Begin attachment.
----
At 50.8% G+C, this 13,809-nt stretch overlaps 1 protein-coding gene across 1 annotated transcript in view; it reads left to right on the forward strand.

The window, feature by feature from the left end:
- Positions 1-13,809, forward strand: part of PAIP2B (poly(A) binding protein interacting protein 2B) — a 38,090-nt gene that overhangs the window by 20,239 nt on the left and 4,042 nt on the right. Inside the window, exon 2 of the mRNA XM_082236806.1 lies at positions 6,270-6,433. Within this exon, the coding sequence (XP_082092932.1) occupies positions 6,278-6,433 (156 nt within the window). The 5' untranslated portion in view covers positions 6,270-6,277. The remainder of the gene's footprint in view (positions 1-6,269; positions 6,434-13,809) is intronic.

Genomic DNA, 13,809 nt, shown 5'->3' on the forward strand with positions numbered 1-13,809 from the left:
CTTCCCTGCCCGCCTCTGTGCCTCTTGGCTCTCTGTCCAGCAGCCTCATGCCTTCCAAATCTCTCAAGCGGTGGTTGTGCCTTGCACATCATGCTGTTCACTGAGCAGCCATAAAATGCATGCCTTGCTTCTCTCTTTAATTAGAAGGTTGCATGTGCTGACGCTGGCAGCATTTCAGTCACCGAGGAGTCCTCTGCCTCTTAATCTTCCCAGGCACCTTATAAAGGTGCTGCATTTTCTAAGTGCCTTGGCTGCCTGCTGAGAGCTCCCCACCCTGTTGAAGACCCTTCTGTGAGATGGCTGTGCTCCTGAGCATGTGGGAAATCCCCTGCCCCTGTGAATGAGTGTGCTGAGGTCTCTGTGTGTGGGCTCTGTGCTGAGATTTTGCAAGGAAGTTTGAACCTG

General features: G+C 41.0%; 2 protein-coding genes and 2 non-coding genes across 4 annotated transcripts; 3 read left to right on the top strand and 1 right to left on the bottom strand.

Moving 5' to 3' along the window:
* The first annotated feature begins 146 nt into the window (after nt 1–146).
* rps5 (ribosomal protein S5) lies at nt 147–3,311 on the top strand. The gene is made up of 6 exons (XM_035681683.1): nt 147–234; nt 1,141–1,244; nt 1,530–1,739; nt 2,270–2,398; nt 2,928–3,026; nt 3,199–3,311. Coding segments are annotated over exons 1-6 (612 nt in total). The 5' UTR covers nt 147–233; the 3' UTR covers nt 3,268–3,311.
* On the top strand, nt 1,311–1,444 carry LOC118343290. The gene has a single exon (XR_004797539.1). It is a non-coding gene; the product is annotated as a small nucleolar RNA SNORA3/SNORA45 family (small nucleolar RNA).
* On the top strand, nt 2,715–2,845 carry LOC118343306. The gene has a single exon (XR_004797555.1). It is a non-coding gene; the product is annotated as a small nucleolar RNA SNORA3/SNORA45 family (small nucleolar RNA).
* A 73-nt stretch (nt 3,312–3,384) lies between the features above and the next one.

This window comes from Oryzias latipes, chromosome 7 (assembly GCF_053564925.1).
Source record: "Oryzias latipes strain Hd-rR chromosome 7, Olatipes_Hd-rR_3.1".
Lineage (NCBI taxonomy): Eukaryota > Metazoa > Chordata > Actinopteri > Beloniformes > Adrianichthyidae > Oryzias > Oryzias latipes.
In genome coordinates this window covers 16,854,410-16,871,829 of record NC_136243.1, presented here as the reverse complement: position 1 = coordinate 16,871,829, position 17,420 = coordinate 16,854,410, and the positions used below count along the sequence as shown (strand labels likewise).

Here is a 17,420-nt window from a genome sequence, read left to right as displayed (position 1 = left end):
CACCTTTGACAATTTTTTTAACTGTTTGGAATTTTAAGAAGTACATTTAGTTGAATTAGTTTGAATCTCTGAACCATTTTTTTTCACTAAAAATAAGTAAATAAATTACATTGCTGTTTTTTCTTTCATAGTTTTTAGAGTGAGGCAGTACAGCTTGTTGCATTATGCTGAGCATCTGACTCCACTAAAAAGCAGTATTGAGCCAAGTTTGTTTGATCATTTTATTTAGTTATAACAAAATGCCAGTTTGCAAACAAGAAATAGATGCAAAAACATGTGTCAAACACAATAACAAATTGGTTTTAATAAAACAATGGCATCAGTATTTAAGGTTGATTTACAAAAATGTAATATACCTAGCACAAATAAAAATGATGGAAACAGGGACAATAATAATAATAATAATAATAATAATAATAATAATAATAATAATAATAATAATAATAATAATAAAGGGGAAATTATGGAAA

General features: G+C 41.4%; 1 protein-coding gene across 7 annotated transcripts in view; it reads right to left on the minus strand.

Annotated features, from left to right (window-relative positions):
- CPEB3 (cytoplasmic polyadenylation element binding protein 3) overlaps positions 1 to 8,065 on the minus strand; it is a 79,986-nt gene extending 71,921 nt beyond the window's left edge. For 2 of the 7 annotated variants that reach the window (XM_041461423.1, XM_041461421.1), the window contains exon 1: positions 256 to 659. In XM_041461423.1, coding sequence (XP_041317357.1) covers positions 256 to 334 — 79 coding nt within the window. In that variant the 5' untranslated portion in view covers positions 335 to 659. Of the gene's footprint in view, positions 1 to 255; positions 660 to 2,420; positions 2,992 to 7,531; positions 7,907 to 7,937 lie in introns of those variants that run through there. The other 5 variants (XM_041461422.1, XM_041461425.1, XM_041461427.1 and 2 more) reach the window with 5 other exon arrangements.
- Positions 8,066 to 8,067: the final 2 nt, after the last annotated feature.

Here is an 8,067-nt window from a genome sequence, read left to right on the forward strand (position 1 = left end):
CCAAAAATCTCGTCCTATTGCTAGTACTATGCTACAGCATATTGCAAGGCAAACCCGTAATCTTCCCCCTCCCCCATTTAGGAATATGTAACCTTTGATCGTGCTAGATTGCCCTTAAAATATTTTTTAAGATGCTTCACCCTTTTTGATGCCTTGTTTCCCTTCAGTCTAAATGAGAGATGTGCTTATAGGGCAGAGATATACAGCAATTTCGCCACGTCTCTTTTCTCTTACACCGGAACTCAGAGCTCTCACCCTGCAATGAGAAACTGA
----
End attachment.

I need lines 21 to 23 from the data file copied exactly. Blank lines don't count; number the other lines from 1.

- CPEB3 (cytoplasmic polyadenylation element binding protein 3) overlaps positions 1 to 8,065 on the minus strand; it is a 79,986-nt gene extending 71,921 nt beyond the window's left edge. For 2 of the 7 annotated variants that reach the window (XM_041461423.1, XM_041461421.1), the window contains exon 1: positions 256 to 659. In XM_041461423.1, coding sequence (XP_041317357.1) covers positions 256 to 334 — 79 coding nt within the window. In that variant the 5' untranslated portion in view covers positions 335 to 659. Of the gene's footprint in view, positions 1 to 255; positions 660 to 2,420; positions 2,992 to 7,531; positions 7,907 to 7,937 lie in introns of those variants that run through there. The other 5 variants (XM_041461422.1, XM_041461425.1, XM_041461427.1 and 2 more) reach the window with 5 other exon arrangements.
- Positions 8,066 to 8,067: the final 2 nt, after the last annotated feature.

Here is an 8,067-nt window from a genome sequence, read left to right on the forward strand (position 1 = left end):